Culture: SxSW Dreamin' + A Music Review of Leon Bridges' Fresh Take on the 1960s Rhythm & Blues

 Album Artwork via Leon Bridges on  Sound Cloud

Album Artwork via Leon Bridges on Sound Cloud

I’ll be honest. I should have started writing an hour ago. Instead, I’ve been pouring over the SxSW schedule and its playlists on Spotify. Austin, Texas has been at the very top of my United States travel list for a while now and I’m about ready to dust off my cowboy boots to see this place for myself.

A large part of why I’m dying to be at SxSW this year is for the killer music lineup, mostly for newcomer Leon Bridges.

From Fort Worth, Texas, Leon Bridges has a sound both all his own and one that’s borrowed from a time gone by. His new album is set to release this summer and it was recorded on 1960s vintage equipment with local Texan artists. The attention to detail in the phrasing, the authenticity, and the mood is perfection. I’m basing my 1960s rhythm & blues expertise off of my well-played Sam Cooke discography, but it seems as if the rest of the music world agrees. Hey, the man already made it to SxSW.

Last weekend I played Leon Bridges’ three singles... 

“Coming Home”

“Better Man”

”Lisa Sawyer”

...for the resident music experts in my life: my grandparents. They have a kickin’ vinyl collection that they started to pass down to me once I bought my first record player a few years ago. We’re talking original records of all different genres from Rumours by Fleetwood Mac to Ring of Fire by the one and only Johnny Cash. I loved growing up to their stories of the first time that they heard rock n’ roll on the radio and the time that they went to their first Beatles concerts.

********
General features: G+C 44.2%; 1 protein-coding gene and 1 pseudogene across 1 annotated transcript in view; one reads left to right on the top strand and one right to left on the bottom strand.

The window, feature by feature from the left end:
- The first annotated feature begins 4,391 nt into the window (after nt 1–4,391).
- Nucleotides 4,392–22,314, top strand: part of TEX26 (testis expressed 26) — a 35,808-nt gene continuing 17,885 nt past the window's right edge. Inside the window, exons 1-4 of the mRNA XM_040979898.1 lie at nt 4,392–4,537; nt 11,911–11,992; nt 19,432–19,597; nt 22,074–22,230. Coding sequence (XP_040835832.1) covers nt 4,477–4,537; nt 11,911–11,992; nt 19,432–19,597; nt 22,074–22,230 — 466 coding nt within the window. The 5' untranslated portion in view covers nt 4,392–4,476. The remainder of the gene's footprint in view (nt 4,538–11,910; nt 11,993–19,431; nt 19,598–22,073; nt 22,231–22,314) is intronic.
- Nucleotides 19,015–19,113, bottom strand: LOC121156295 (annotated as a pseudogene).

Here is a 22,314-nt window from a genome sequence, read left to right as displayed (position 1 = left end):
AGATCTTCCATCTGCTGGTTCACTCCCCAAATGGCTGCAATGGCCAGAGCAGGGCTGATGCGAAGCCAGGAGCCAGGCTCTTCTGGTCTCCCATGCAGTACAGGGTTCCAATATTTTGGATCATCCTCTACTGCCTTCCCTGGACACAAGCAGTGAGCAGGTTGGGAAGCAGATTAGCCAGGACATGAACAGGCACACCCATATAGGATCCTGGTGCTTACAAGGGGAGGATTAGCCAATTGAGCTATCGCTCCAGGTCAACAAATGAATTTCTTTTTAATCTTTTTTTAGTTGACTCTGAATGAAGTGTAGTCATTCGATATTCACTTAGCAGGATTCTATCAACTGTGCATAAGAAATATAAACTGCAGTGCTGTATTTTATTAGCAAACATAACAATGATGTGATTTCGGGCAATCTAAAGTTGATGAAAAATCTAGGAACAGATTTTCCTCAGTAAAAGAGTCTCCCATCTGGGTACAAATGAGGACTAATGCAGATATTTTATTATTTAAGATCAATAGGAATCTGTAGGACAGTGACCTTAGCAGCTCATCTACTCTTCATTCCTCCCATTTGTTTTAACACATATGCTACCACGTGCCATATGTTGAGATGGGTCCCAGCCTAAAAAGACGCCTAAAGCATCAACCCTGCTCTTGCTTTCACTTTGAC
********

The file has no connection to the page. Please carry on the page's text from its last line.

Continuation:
My grandma is always spot-on when it comes 1960s rhythm & blues. She’s got soul, as they say. “Coming Home” spurred a conversation about how she listened to music at that time: cruising in friends’ cars on a Friday night with everyone’s radios turned to the same station. She thought that Leon Bridges’ songs had that same tonal quality and background vocal arrangement as the artists of her generation. That’s the timelessness of Leon Bridges; he exists today with the same sort of fresh lyrical storytelling as he could have at the height of the 1960s rhythm & blues. And it’s exactly the kind of sound that you would want to hear echoing from car to car on a Friday night drive.

As it happens, not only is Leon Bridges at SxSW in Austin, but he’s also opening for Lord Huron on April 16th at McMenamins Crystal Ballroom in Portland. Tickets are still available (as of 3/15) online [here.